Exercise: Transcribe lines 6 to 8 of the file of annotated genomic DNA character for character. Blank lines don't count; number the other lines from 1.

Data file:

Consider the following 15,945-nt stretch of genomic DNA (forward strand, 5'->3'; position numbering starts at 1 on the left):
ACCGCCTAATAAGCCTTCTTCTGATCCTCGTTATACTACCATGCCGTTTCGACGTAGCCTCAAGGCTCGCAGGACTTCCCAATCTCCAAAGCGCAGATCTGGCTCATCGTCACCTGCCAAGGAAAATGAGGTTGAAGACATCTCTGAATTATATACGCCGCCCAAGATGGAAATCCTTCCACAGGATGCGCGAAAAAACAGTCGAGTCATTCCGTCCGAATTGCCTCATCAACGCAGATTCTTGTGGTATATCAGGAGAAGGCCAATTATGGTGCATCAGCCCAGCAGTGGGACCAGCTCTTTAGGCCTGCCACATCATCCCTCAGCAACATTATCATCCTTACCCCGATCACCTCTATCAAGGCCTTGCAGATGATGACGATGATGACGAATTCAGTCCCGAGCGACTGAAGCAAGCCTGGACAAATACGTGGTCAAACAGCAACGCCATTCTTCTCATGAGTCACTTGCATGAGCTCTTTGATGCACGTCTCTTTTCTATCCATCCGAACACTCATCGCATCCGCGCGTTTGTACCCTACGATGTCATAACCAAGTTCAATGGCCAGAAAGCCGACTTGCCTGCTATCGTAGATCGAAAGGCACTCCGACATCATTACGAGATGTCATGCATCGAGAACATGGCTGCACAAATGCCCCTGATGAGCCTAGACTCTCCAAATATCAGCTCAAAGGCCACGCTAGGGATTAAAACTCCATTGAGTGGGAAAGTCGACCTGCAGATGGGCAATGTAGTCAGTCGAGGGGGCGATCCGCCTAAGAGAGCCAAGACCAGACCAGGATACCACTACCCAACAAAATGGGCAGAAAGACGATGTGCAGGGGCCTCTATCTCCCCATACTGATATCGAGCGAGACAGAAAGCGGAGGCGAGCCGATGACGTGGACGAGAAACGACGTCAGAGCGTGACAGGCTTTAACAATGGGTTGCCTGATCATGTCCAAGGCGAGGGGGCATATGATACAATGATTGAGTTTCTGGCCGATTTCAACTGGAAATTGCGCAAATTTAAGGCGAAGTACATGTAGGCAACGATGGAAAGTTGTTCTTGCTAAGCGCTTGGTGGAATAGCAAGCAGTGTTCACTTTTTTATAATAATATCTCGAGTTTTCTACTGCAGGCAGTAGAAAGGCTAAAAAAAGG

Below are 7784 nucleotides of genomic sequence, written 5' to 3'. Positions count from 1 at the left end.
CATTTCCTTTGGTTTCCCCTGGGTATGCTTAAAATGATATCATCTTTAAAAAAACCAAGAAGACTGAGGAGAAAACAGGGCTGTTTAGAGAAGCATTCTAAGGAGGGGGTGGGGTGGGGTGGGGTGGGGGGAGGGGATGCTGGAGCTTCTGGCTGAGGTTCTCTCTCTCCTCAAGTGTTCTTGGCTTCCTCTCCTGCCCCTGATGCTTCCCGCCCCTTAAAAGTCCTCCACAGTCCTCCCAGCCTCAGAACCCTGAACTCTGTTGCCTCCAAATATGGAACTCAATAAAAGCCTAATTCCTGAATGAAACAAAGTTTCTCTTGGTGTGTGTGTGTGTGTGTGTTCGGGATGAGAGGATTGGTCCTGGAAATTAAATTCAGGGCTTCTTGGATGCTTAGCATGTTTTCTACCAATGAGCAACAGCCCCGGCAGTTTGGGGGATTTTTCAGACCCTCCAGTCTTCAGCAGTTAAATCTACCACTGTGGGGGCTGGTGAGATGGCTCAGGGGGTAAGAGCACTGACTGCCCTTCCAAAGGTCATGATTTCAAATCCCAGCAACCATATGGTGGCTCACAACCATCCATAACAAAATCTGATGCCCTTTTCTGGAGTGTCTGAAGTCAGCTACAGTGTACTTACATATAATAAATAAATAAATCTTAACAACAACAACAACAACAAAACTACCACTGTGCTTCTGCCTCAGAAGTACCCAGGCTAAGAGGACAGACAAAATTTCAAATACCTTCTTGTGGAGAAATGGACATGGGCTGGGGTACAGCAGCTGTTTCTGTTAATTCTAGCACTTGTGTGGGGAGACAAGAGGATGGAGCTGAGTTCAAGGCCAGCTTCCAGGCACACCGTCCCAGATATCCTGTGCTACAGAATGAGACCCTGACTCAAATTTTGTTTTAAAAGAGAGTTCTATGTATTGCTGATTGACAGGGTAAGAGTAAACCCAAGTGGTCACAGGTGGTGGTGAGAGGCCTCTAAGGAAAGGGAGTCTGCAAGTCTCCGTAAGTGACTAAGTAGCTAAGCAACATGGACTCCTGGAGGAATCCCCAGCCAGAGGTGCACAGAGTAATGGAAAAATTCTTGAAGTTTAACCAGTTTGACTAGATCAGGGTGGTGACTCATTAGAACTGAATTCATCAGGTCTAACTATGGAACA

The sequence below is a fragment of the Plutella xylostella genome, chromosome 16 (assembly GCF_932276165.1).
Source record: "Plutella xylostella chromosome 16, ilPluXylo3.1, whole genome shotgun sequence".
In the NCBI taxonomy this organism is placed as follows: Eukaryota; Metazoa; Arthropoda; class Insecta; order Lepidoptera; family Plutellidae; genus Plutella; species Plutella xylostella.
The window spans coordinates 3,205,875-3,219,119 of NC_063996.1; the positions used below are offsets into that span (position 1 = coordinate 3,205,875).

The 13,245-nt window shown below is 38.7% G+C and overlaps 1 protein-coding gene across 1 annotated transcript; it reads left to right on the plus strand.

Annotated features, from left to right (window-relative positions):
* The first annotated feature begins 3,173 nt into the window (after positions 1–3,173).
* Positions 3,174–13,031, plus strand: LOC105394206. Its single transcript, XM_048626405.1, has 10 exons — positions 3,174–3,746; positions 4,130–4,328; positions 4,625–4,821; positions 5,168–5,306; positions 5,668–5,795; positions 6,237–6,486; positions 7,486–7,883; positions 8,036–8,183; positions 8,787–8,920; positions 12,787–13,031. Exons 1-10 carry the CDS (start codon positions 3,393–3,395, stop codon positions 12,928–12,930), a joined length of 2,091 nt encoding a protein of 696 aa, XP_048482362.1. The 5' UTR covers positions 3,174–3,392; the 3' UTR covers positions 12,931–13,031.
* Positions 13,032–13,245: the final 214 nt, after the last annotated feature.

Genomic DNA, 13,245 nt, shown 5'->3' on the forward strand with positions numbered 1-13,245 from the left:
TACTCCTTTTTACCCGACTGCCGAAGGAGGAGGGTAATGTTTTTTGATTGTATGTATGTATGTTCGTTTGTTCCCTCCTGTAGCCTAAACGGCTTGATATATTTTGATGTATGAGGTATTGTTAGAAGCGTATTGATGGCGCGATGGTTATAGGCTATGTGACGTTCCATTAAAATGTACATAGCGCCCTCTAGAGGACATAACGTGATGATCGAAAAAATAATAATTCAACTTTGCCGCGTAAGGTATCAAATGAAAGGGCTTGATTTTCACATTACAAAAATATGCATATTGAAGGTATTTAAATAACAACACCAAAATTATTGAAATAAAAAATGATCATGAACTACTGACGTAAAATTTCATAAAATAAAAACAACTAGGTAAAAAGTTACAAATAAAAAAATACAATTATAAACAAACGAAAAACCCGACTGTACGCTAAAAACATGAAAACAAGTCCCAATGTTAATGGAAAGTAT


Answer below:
Source record: "Plutella xylostella chromosome 16, ilPluXylo3.1, whole genome shotgun sequence".
In the NCBI taxonomy this organism is placed as follows: Eukaryota; Metazoa; Arthropoda; class Insecta; order Lepidoptera; family Plutellidae; genus Plutella; species Plutella xylostella.
The window spans coordinates 3,205,875-3,219,119 of NC_063996.1; the positions used below are offsets into that span (position 1 = coordinate 3,205,875).